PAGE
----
When I woke up today I realized something… Today I was going to be teaching the last group of students I’ll have who were alive on September 11, 2001. That hit me hard. That is significant. Most of my 8th graders were born in 2001. I actually have a student that was born on 9/11. Earlier this year she and her family went to NYC and visited the 9/11 Memorial. It was a big deal for her. Many of my 7th graders were a few months from being born. One funny moment from the day as kids were sharing some personal, family or friend connections they had to that date… A student was sharing that on 9/11 his mom was having an ultrasound prior to when he was due to be born because “…I was being diagnosed with being…born.” He paused and realized he got caught up in his words and laughed. “We were all diagnosed with being born!” So, there were lots of incredible personal connections. Another student lost her uncle on 9/11. One student had parents who worked in the Towers. Her mom wasn’t feeling well one day while she was pregnant (with this student!) and so her dad was running late to work. He stopped to get coffee and donuts and that’s what saved him from being in the World Trade Center when it was hit.
Anyway, I told my 8th graders that they’re the last group I’ll teach that was alive and present (though they may not have the memories) for this significant event in our country’s history. I told them that it significant because everyone that comes behind them will have zero connection to that date. That was why we took time to talk about it.
I shared about where I was that day (my senior year of high school in Connecticut in a theater class with no tv). We looked at the headlines of the New York Times both print and web. The headlines from earlier in the day on 9/11 before the morning tragedy were drastically different from what was on the web hours later (link to those pages are at this link). What stuck out to me personally were the links to lists of planes that were involved so families could find out if their loved ones happened to be on those specific flights and the links to transit info as the local stations/roads were closed, blood donation centers and other emergency info. We looked at the front page of the paper on the 10 days following and how wording and images changed.
This particular front page I spent some time on and we spoke about images and how powerful they are. We talked about the fact that we sometimes become desensitized to them. I told them how I feel when I see it and it stirs up very specific and real emotions within me because I remember how I felt that day seeing that happen. We talked about how differently someone from New York City or DC or PA who lived 9/11 up close would react very differently to seeing images and video like that compared to how someone from North Carolina or California would react. Of course they would feel strong emotions and heartache at the shock and recollection of that day but those who lived it have a much more raw emotion attached to it. I asked them to remember seeing these pictures and that they are real. Sure they look like something we’d expect to see on tv or a movie with special effects for a great explosion but it is not. There are real people involved, real people hurt and killed, real emotion attached to it.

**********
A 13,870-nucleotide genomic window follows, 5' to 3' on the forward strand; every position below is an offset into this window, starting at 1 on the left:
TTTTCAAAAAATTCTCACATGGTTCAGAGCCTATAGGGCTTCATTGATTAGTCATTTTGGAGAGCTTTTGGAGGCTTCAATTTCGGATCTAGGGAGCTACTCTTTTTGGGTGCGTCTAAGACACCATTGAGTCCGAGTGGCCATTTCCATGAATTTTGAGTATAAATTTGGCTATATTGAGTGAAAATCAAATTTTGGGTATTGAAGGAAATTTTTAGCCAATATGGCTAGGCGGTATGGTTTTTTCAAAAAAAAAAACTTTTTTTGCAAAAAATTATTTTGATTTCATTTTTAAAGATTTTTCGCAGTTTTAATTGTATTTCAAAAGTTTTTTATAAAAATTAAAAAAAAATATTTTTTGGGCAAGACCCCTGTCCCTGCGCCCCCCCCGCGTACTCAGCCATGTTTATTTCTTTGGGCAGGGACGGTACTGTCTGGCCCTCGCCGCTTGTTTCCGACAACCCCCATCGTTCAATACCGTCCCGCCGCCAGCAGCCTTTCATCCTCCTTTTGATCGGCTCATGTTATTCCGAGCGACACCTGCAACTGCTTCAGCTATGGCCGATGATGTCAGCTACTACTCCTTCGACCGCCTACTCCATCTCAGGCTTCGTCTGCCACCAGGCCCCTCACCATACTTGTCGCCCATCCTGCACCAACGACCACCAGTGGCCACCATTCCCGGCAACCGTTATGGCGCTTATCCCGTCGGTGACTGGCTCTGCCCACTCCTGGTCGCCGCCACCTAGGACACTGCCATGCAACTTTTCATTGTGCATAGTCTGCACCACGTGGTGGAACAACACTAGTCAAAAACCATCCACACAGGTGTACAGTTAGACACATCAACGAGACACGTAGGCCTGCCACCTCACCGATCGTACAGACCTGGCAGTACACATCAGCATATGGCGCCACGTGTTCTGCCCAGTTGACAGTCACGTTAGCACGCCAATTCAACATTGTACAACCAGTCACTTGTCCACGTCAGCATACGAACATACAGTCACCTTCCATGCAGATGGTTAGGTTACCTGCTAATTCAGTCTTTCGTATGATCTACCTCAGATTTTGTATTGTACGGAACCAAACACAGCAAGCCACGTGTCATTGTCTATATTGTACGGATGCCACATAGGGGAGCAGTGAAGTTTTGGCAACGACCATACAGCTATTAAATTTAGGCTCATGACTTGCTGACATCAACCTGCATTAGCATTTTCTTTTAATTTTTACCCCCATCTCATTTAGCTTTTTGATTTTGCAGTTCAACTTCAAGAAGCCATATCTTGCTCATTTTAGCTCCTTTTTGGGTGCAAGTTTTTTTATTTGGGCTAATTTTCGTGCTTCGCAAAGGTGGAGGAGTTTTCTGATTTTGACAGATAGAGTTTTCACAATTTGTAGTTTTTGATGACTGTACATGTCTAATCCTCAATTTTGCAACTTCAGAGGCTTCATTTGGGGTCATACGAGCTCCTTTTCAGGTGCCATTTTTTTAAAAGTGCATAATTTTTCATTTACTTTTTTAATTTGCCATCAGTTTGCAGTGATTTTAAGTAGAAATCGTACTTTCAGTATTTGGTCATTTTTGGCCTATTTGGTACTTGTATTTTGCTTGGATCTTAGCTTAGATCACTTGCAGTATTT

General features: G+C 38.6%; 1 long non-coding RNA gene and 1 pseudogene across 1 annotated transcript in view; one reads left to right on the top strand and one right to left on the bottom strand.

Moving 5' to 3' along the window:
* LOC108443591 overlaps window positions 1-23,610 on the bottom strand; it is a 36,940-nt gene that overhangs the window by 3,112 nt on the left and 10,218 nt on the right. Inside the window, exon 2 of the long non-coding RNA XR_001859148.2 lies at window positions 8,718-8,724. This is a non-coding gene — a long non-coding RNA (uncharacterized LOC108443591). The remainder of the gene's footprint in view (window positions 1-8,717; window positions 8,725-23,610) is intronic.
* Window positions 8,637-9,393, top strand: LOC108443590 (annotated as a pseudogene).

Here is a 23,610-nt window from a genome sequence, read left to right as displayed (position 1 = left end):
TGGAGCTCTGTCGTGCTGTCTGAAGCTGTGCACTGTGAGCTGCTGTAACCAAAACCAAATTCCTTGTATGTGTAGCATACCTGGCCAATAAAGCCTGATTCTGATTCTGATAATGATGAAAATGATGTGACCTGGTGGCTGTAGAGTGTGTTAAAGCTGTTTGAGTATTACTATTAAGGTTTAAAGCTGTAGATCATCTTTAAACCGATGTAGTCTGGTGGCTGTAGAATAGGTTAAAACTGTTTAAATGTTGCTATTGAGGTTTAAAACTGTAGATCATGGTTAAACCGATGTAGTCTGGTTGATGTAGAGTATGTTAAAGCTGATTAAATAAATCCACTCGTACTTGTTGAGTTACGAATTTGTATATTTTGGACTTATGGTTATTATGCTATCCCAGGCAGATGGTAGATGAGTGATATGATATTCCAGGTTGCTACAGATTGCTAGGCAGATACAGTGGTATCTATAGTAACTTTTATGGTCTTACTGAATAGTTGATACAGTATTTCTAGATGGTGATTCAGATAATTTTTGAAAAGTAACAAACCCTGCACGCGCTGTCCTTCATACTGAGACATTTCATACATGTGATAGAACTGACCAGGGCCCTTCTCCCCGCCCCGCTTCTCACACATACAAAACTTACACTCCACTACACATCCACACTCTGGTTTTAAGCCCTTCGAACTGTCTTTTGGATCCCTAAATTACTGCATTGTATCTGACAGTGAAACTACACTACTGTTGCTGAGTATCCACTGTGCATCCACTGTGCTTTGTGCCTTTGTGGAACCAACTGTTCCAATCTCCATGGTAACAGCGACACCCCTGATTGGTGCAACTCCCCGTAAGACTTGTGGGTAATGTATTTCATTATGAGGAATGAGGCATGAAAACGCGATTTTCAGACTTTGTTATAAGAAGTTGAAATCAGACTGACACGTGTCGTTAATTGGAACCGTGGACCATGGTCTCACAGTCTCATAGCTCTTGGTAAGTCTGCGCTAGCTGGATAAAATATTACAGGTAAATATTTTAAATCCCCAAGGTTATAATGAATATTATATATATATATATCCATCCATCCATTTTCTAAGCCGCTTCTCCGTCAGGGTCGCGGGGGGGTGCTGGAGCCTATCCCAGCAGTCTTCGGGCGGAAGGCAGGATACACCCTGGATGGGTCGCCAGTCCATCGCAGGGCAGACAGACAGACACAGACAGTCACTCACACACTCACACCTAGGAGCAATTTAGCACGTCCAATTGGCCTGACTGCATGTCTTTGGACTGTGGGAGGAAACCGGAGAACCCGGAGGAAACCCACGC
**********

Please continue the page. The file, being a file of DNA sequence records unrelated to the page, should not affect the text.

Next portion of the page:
We also looked at this wonderful slideshow that the Times put together called “What We Kept”. It shares about 22 images and short descriptions about what people who were in NYC on 9/11 have kept from that day. From dust on a car to worn shoes and paper lunch bags it was powerful to read out loud to them the attachment people had to these items and why they kept them though they may not look at them every day because it hurts.
My 7th graders had many more questions about 9/11 and that is to be expected, I suppose. They were born into a post-9/11 world. They had heard stories from family and friends, seen some things in the news or on tv. Some of them surprised me at how well-informed they were (mentioning the 1993 World Trade Center incident) while others had heard things like “Wasn’t there a tornado afterward?” What he was referring to and actually asking about (though he didn’t know) was all the dust surrounding blocks and blocks of NYC after the towers fell. We talked about structural building, codes in the city now, why it may have fallen straight down, damage to surrounding buildings and that it wasn’t a tornado but because of the force and speed with which the towers fell, it spread dust and debris over such a large span of the land/area around where the World Trade Center buildings had once been.
It was a good discussion. A good time of questions and answers. Remembering. Honoring. Informing. Reflecting. It made me further resolved to ALWAYS take time on 9/11 to talk about it with students. The generations to come will have no attachment to it and it is significant to many people and to our country. It’s important they realize that this was a real event that affected real people and impacts their lives today. It’s not just images or a video or something that we talk about once a year. It’s real, live history. I think this quote sums that importance up quite nicely and I love that it is in the 9/11 Memorial Museum in honor of those who lost their lives and worked so tirelessly in the minutes, hours, days and months following 9/11.
No day shall erase you from the memory of time. – Virgil
And with that I’ll leave you with this image. It sticks out to me at the moment because I’ve currently got a documentary on the rebuilding of the World Trade Center on in the background. Very interesting hearing the insights and stories of those helping rebuild. Check out the History Channel tonight to see more.